Amway House fails bed-and-breakfast rezoning request

April 10, 2019

The Amway House will not be allowed to be turned into an event venue and bed and breakfast any time soon.

The Post Falls Planning and Zoning Commission voted down a special use permit request to change the zoning of the single-family mansion Tuesday at Post Falls City Hall. The room was packed full with more than 100 people who watched the permit fail in a 2-4 vote.

Post Falls city officials did leave the door open for the owners of the mansion to update their proposal for the permit and bring it back for reconsideration.

The house is in the middle of a contentious argument between the owners, the Puryear Family, who haven’t been able to sell their house for years, and neighbors, who have expressed concern over parking and noise issues.

Regardless of the failed vote, John Beutler, Century 21 broker for the owners of the Amway House, said that the outcome was positive because the issues that neighbors raised can be solved.

“I think that we can solve those problems,” Beutler later said.

The commission echoed the issues raised by neighbors. The owners of the Amway House need to first buy a neighboring property and turn into a parking lot, which they plan to do. The owners also need to agree to no on-street parking, and the city noise ordinance needs to be obeyed.

“We’ve got ahead of ourselves,” said Commissioner Ryan Davis. “If no on-street parking was secured, it would be different.”

Once those issues are addressed, the council members said they would be willing to hear another proposal for a special use permit. The next commission meeting is in May, and Beutler could not confirm if he would be back then, but said he would be eventually.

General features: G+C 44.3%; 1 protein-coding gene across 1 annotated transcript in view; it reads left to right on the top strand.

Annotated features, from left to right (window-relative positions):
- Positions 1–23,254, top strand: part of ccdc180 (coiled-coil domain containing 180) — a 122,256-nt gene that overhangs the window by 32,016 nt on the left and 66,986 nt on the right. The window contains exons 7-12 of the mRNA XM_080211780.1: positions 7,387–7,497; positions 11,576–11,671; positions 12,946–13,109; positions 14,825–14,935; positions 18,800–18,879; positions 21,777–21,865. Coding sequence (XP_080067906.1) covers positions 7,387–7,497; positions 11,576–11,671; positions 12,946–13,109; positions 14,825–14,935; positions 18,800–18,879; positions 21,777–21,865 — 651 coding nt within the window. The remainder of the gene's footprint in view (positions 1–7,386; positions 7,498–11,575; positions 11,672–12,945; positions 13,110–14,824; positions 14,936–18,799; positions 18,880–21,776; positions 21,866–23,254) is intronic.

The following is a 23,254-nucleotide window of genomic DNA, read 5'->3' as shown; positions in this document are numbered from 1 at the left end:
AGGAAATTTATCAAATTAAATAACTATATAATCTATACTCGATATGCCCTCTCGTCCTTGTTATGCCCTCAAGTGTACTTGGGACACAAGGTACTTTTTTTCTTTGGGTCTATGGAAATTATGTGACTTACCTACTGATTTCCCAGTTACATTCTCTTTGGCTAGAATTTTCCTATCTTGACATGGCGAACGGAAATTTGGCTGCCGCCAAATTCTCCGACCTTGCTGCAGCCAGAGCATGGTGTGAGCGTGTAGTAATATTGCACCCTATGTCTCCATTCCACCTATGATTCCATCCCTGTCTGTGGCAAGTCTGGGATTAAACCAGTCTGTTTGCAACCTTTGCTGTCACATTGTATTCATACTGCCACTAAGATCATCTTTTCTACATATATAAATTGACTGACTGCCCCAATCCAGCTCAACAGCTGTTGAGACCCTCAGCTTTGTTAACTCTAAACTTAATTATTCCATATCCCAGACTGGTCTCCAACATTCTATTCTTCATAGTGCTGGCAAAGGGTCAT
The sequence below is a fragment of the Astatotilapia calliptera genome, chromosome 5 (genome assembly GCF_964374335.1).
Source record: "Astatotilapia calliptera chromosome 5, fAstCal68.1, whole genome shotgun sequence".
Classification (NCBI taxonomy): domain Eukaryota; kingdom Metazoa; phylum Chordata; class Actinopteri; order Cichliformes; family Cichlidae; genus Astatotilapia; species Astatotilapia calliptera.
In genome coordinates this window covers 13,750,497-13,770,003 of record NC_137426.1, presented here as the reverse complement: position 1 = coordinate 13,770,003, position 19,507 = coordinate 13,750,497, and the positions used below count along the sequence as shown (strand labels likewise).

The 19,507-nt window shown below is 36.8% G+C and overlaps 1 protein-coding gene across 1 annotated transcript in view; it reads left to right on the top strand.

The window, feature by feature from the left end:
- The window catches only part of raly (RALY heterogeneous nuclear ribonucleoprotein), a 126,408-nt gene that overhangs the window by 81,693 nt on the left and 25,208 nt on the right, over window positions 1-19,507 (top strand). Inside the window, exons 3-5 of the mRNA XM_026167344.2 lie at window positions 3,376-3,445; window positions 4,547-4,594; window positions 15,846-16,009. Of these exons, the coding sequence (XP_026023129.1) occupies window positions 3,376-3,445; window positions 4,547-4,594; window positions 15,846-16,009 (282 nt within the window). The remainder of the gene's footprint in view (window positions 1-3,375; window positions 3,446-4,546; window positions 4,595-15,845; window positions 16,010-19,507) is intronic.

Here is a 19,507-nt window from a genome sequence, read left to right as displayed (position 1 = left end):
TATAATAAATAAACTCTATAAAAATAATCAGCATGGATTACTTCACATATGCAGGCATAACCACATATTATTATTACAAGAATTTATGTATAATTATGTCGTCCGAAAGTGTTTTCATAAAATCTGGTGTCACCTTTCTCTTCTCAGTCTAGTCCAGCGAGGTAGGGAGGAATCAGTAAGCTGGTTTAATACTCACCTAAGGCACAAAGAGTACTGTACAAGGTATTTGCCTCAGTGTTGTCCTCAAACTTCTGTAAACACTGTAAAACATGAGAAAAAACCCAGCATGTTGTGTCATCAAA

Chris Greenfield, a neighbor of the Amway House, voiced her opposition to the commission, and that she was ecstatic the permit failed because of traffic, parking and noise.

She said she is “possibly” considering filing a lawsuit against the homeowners if the mansion is turned into an event venue and bed and breakfast.

“I’ve talked to other homeowners in the area and they said they are planning on a class action lawsuit if it passes,” Greenfield said.

Her main reason was that by changing the zoning, the private agreements called CC&Rs –covenants, conditions and restrictions – that homeowners sign when buying property in the neighborhood still state that the houses can only be single-resident homes. Regardless of the special use permit, the CC&Rs still don’t give permission unless 75 percent of the neighbors agree, Greenfield said.

Greenfield said the CC&Rs for their neighborhood state houses could not have a business and cannot be open to the public.

She said the homeowners should drop their price and it will open up the pool of buyers who would use it for its single-family home zoning use without having to change it.